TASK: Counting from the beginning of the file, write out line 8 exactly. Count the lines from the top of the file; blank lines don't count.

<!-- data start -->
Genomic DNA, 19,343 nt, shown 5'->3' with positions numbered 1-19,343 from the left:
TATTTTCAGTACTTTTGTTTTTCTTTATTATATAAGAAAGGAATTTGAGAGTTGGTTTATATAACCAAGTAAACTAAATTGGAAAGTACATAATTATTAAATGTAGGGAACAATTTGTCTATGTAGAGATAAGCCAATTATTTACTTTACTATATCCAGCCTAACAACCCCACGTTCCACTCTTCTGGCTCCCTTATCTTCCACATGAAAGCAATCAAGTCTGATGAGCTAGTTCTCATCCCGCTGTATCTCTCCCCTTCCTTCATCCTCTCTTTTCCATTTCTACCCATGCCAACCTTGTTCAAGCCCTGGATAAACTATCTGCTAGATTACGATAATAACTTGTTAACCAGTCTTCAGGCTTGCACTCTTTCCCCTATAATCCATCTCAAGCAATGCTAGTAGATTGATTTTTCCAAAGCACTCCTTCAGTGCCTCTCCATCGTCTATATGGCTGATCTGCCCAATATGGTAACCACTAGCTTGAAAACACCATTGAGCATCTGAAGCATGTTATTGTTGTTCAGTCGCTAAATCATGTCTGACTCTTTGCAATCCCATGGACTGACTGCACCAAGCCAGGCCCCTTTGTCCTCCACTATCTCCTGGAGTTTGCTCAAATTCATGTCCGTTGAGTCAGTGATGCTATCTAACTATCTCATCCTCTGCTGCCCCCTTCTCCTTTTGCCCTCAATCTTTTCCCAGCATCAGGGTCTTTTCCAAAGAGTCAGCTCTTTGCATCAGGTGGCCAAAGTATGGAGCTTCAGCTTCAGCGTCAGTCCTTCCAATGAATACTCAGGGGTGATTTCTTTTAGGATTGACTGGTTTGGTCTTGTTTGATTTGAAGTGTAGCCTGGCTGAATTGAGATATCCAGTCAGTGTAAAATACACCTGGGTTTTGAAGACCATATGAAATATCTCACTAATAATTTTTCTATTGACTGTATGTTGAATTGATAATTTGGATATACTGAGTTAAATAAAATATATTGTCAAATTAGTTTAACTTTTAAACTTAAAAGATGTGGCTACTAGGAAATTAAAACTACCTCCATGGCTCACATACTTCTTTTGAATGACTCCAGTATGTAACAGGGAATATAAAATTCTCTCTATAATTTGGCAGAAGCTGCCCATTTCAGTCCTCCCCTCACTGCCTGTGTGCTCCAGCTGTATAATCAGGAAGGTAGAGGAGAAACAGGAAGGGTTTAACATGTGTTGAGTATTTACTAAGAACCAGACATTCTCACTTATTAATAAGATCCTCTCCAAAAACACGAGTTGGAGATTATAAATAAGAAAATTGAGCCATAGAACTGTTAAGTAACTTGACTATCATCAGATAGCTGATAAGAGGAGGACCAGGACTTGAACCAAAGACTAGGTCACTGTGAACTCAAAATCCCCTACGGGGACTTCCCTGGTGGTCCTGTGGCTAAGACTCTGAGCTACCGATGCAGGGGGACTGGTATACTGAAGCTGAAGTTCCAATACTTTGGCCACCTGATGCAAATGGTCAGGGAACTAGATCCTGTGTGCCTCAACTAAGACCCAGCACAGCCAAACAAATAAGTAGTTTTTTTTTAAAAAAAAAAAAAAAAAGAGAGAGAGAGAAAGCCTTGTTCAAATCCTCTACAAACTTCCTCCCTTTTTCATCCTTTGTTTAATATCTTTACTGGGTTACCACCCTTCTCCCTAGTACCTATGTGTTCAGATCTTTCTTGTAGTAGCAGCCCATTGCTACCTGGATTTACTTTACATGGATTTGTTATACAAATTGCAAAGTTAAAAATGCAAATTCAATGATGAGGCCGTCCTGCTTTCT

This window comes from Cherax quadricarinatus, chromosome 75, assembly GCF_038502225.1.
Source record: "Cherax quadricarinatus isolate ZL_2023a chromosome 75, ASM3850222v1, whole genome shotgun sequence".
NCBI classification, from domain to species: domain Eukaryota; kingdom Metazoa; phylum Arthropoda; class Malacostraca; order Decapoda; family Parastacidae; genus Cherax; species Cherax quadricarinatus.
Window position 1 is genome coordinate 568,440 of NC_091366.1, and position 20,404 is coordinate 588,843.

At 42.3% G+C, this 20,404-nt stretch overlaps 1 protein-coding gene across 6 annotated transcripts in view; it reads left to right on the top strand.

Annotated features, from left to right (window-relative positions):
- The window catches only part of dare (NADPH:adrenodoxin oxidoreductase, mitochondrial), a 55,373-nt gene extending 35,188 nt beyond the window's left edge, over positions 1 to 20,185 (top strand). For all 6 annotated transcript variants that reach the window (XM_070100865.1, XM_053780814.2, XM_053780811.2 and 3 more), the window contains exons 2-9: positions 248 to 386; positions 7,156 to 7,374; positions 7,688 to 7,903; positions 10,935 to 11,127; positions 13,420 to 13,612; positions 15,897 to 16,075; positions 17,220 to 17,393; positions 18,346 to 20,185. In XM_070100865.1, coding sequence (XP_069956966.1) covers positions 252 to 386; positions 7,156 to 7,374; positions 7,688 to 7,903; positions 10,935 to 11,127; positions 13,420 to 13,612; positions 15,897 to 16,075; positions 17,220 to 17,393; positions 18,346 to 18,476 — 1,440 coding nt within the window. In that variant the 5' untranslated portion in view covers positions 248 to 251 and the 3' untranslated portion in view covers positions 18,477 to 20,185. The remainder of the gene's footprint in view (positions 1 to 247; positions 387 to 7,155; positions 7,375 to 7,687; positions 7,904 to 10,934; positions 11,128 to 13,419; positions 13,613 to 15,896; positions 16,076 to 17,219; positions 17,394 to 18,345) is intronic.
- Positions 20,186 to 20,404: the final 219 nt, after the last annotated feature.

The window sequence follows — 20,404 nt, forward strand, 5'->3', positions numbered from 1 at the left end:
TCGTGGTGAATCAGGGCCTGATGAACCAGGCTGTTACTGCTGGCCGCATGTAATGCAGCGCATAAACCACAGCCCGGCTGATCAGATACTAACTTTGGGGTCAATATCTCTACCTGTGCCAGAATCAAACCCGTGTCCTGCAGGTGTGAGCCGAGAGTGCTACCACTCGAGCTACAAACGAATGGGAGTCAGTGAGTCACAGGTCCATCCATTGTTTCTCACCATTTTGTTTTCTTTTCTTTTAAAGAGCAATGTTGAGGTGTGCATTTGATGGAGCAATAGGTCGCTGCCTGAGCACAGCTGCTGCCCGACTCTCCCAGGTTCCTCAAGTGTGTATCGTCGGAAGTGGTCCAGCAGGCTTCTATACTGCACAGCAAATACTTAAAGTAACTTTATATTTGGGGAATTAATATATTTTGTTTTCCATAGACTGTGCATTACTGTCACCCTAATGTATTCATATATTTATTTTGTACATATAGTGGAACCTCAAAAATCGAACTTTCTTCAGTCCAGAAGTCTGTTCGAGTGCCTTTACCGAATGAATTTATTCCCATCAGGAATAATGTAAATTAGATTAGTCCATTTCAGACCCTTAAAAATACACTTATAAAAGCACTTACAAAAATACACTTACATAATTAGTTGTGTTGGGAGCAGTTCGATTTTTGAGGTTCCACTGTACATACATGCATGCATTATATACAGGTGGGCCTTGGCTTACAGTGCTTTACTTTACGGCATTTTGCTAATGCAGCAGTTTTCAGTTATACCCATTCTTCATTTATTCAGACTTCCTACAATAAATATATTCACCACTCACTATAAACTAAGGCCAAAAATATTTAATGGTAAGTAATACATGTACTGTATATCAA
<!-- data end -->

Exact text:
Annotated features, from left to right (window-relative positions):